AI News, Driverless Dutch Bus Takes Passengers on Public Test
- On Saturday, February 17, 2018
- By Read More
Driverless Dutch Bus Takes Passengers on Public Test
The shuttle bus they were on had no onebehind the wheel.That short trial run along a lake in the Dutch town of Wageningen marked the first time such a self-driving vehicle had appeared on public roads in the Netherlands.
“With this project we are taking new steps towards making self-driving transport a reality in practice,” saidSchultz van Haegen, Minister ofInfrastructure and the Environment for the Netherlands, in a Jan. 28 statement.“It is only through practical testing that we can acquire new knowledge, not just technical knowledge, but also knowledge regarding safety, liability and privacy.” Existing self-driving buses such asthe Rotterdam Rivium shuttle bus in the Netherlands, and the Heathrow shuttles in London, U.K., operate only within dedicated lanes separate from other traffic.
Baidu expects autonomous buses to become first wave of self-driving vehicles
He expects a large number of such vehicles to be in operation within three years (= early 2019) and mass production to be in full swing within five years (= 2021).
Andrew Ng correctly pointed out that such autonomous buses operating on fixed routes or small regions would have the advantage that care could be taken to ensure that the routes are well maintained, don’t have construction (or the construction site is clearly indicated in the map) etc.
Building software that can reliably handle even the most challenging situations is a hard task and needs to consist of a combination of machine learning, an enormous testing program (usually combined with knowledge acquisition and machine learning), careful and very extensive risk analysis and risk modeling, and purpose-built test scenarios which challenge the capabilities of the cars both in simulators and in staged test cases in the real world.
We have pointed out for the past five years that the switch towards shared mobility services based on fully autonomous vehicles will be the great transformation that self-driving car technology will bring.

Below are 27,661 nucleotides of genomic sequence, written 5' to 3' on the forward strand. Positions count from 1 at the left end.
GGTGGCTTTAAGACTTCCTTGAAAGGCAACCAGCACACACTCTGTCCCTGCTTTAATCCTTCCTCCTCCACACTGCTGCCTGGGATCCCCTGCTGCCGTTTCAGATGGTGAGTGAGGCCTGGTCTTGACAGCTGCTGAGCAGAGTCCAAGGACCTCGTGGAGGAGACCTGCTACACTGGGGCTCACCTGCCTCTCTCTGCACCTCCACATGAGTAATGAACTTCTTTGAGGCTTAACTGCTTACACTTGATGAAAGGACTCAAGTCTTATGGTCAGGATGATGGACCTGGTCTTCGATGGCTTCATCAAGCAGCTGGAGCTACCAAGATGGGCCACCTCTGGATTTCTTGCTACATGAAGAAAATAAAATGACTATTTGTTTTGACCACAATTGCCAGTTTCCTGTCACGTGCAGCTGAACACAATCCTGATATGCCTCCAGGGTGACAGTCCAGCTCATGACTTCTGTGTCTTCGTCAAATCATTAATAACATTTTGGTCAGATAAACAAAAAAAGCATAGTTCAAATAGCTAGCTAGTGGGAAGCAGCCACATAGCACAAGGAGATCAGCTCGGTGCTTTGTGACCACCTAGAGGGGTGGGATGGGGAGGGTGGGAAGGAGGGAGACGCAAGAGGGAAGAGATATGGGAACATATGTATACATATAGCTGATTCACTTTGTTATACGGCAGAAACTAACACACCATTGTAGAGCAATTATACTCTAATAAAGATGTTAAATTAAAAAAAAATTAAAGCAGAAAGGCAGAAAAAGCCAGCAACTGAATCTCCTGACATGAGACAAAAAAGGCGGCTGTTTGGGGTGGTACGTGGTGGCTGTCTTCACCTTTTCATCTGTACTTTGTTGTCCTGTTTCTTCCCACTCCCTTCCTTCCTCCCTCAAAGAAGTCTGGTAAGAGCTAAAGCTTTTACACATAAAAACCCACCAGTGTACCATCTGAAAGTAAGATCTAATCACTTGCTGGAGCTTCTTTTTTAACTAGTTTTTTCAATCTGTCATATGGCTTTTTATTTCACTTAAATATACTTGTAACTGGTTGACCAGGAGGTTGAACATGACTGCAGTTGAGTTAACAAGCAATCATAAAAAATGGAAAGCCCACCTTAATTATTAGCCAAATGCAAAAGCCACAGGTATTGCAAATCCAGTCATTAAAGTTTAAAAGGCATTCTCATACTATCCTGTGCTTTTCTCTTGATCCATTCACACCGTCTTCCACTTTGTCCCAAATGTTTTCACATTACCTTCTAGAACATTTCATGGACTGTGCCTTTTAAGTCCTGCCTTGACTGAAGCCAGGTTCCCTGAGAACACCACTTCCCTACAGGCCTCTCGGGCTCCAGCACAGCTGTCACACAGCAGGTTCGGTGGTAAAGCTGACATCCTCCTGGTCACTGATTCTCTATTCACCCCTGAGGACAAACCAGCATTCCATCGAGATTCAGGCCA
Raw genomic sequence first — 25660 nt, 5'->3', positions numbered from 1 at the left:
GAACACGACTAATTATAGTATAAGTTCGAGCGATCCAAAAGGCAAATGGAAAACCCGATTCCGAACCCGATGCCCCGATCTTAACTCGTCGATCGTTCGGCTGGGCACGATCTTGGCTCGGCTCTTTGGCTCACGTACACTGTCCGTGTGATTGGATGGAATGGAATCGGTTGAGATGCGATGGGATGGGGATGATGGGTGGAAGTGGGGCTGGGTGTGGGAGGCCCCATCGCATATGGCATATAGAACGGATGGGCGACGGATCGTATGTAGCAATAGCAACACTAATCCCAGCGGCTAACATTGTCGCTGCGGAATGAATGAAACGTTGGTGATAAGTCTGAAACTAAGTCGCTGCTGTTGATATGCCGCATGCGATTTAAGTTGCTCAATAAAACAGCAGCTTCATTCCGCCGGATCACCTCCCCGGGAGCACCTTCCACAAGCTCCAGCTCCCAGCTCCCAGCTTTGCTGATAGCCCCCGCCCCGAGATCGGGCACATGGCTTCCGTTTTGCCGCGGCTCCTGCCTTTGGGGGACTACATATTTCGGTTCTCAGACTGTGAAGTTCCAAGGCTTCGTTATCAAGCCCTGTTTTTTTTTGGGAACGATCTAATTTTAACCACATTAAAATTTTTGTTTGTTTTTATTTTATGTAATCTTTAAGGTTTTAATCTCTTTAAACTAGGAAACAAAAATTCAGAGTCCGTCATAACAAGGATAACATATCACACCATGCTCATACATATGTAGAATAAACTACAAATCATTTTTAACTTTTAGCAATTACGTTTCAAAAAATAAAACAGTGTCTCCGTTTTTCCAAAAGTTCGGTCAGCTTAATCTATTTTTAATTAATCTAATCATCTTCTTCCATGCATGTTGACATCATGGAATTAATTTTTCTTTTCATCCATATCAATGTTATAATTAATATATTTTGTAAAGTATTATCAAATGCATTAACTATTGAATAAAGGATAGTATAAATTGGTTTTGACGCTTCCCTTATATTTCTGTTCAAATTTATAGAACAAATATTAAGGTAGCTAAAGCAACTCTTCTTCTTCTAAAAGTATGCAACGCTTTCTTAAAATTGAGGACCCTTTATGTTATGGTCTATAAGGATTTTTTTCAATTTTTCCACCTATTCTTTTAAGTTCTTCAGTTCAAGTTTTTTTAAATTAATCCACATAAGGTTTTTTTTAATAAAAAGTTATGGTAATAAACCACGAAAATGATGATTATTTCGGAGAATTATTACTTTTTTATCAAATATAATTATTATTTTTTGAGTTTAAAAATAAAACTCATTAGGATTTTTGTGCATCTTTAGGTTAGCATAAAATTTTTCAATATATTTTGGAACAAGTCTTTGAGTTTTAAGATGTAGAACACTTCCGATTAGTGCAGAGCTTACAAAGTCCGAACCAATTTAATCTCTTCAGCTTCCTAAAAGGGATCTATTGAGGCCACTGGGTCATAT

This is the reason why auto makers have been so reluctant to push fully autonomous driving and why it provides avenues for new entrants such as Google, Baidu, EasyMile, Bestmile, Zoox, potentially Apple, and others to capture a significant share of the world’s expenses for personal mobility.
Those pioneers who solve the problem of fully autonomous driving will find enormous business potential for self-driving taxis, self-driving shuttles, self-driving consumer cars, trucks and machines.
Steering Wheel-Free, Driverless Bus Shows the Future of Mass Transit
Fully electric and capable of speeds up to 25 miles per hour (though they’re only planned to operate at about 16 miles per hour) the WEpods will provide regular service along a roughly four-mile route on the campus of Wageningen University.
Easymile also produces a similar driverless shuttle known as the EZ10, which the company says is “designed to cover short distances and predefined routes.” But the WEpod’s limited, well-defined route vastly simplifies the technological demands of EZ10 project, since detailed mapping is one of the key components of driverless systems.
WEpod passengers will be able to book a ride on the buses through a smartphone app, which will likely include Uber-like arrival time information and allow the vehicle to stop specifically where the rider is waiting.
In the not too distant future, driverless, multi-passenger vehicles similar to the WEpod could pick up multiple riders at their doorsteps and deliver each to their individual destination, all while cutting traffic congestion and saving energy.
Test drives: around the world, driverless buses are taking to thestreets
They may have a top speed of under 50 kilometres per hour, but driverless buses are moving into the fast lane of transport innovation.
In recent months, cities around the world have been trialling automated bus services: Auto-mobility While Google have been grabbing most of the headlines to do with driverless vehicles, the French technology firm of Navya has been designing and producing autonomous cars since 2014.
With a capacity of no more than 15 passengers and speeds of no greater than 50 km per hour, the ARMA buses are designed to cover short distances, following distinct routes that avoid heavy traffic.
And Navya shuttle buses are also ferrying workers and visitors around the EDF power plant in Civaux, The driverless service replaced a diesel bus, cutting waiting time down from 15 to 5 minutes.
However, the designers of driverless vehicles are adopting a safety-first culture. In many of the vehicles, data is stored in the equivalent of an aircraft’s “black box”, enabling lessons to be learned from incidents taking place during the journey.